Toy drone, social media fed rumors of Riyadh ‘coup’ that never happened

The drone incident revealed how social media can spread rumors faster than governments or even those on the ground can contradict them.

By
April 23, 2018 19:51
2 minute read.
drone

A drone (illustrative). (photo credit: INGIMAGE)

 
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There were “heavy clashes near the presidential palace” and “jets flying low” over Riyadh, according to tweets on Saturday night.

Journalists, “experts” and locals confirmed videos of the supposed gun battles and spread rumors of a “coup.” It turned out to be a lot of gossip, some of it malicious.

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The kingdom eventually confirmed a drone had been shot down. Meanwhile, residents only one kilometer from the “battle” said they were enjoying food at a local eatery. So what happened? On Saturday night, several videos with sound of automatic rifle fire in the background emerged.

Very quickly, accounts on Twitter – some of them supportive of Iran or Qatar in their disputes with Saudi Arabia, others connected to the Syrian regime of Bashar Assad, and others seeking to spread what they thought was “breaking news” – posted stories about momentous events in Saudi Arabia’s capital.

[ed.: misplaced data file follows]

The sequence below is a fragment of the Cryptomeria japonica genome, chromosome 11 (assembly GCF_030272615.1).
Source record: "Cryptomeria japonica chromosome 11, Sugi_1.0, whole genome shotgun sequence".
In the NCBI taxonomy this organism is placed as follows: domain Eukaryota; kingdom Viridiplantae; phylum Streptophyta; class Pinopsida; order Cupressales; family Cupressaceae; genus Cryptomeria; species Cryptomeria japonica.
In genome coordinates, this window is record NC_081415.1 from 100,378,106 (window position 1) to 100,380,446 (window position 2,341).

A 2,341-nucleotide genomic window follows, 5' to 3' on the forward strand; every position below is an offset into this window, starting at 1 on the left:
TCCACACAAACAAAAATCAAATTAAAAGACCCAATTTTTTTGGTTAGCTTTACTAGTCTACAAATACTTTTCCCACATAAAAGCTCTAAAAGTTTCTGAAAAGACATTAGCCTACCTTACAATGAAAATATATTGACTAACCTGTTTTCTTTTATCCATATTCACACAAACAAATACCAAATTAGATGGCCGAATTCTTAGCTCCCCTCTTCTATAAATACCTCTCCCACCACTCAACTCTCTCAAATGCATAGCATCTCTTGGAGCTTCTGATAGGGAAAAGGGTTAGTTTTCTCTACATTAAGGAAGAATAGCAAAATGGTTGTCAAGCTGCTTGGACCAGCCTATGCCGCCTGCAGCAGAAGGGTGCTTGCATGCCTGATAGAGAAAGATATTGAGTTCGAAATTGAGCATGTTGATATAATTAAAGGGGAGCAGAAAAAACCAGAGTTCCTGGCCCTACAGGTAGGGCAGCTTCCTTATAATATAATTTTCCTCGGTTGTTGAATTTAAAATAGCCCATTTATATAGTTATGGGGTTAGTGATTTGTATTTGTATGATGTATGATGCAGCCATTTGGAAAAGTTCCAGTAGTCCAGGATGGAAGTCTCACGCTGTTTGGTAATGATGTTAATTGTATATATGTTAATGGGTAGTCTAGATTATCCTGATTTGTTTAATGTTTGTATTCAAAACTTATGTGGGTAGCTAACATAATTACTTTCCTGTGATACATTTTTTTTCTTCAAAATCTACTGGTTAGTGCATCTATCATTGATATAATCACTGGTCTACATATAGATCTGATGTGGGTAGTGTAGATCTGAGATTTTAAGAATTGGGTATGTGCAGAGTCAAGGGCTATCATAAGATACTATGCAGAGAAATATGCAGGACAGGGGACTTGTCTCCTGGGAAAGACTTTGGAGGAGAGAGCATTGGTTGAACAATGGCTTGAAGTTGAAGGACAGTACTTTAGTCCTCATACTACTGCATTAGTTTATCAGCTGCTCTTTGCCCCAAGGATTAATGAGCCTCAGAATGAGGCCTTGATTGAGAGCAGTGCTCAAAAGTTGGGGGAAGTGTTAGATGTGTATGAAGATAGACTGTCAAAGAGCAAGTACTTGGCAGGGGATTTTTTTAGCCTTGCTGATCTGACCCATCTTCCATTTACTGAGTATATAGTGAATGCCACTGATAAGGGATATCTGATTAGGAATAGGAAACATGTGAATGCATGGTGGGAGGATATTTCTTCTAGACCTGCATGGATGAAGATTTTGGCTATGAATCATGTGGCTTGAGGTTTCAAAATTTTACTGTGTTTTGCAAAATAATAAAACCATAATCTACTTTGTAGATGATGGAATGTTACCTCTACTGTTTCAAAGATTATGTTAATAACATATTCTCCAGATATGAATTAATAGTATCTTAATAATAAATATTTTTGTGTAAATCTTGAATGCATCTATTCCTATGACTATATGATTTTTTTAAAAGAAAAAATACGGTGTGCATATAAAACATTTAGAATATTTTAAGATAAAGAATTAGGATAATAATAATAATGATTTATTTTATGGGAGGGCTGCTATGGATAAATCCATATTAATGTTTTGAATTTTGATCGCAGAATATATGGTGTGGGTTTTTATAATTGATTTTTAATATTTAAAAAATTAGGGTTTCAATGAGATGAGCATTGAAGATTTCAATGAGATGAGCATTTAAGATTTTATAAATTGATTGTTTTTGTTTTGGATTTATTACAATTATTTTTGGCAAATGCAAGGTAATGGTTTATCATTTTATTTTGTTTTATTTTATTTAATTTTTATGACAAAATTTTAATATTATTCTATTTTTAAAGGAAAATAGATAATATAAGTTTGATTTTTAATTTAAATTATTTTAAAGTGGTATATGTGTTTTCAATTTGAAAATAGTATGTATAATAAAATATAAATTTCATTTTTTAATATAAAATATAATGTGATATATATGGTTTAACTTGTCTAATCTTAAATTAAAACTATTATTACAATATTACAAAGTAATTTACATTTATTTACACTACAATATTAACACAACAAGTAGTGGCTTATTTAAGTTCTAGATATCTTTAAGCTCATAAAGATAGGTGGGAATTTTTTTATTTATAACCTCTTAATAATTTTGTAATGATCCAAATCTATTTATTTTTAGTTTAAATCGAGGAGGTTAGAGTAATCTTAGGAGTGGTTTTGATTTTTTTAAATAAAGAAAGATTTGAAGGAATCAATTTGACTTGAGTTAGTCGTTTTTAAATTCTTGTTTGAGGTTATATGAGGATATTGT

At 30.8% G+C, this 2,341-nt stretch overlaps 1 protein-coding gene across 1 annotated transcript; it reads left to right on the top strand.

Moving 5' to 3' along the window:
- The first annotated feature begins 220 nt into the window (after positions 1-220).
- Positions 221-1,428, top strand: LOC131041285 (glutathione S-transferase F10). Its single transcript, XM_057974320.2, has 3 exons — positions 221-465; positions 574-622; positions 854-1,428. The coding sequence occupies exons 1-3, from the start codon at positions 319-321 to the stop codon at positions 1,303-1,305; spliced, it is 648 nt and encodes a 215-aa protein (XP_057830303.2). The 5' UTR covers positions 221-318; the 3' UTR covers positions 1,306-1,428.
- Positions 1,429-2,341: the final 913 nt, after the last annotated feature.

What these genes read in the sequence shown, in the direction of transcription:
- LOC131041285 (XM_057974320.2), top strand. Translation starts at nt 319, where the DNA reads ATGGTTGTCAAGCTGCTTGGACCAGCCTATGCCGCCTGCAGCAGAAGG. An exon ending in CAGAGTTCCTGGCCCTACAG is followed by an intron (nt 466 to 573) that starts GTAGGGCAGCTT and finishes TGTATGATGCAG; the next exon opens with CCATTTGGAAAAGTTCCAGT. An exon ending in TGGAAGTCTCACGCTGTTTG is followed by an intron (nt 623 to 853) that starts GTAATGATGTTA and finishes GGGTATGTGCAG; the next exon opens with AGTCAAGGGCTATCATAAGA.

For instance, according to Palestinian journalist Ali Abusaad, a coup attempt was being “carried out by loyal officers of Mohammed bin Nayef, the former crown prince.” Western journalists also picked up the story. Daniel Medina at NBC tweeted that other journalists “are reporting heavy fire outside the palace compound.

Crown Prince Mohammed bin Salman, per these sources has been evacuated.”

Haider Sumeri pointed out that even if the event involved just a drone, the rumors “tell you how tense the monarchy is.” Ali al-Ahmed, a gulf and terrorism expert, agreed and said, “This shows you how scared Riyadh rulers are from a coup.” The government spokesman’s official statement from the account, though, spelled out that an unlicensed commercial drone flying in the Al Khuzama area of Riyadh had provoked the gunfire.

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The drone incident revealed how social media can spread rumors faster than governments or even those on the ground can contradict them. In the case in Riyadh there were many people on the ground who could see there was no major security incident.

There were no helicopters in the sky, no armored vehicles on the streets, and contrary to some rumors, no kind of blackout in the city.

On Monday, the Saudi Arabian Ministry of Interior announced that it was drawing up new regulations for recreational drones. “The statement comes a day after the kingdom announced that it shot down an unidentified toy drone over the Khuzama neighborhood in Riyadh,” a statement from the ministry said.

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